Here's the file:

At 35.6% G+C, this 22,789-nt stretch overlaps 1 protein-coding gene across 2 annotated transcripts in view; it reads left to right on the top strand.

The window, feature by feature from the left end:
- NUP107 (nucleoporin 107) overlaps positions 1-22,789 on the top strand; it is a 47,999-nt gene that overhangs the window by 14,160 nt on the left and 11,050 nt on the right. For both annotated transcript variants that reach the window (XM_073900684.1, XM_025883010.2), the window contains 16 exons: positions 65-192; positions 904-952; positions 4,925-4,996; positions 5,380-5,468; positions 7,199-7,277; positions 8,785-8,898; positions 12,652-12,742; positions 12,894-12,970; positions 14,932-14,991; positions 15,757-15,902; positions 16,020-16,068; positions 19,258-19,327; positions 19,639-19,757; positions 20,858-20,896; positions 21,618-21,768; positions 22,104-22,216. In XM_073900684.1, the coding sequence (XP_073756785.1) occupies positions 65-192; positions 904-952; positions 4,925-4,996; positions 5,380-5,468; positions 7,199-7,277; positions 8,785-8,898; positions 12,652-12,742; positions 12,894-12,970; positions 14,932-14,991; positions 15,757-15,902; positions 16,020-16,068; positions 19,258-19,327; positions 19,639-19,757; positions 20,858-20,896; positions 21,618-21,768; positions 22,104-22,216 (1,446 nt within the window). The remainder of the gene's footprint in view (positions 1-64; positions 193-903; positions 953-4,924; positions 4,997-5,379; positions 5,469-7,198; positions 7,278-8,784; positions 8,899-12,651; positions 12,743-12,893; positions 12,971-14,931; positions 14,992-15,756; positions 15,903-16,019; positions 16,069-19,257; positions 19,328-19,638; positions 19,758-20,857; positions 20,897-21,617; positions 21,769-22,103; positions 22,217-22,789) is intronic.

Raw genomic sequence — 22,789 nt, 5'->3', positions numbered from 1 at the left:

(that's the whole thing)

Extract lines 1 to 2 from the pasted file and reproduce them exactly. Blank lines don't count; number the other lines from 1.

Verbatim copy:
At 35.6% G+C, this 22,789-nt stretch overlaps 1 protein-coding gene across 2 annotated transcripts in view; it reads left to right on the top strand.

The window, feature by feature from the left end: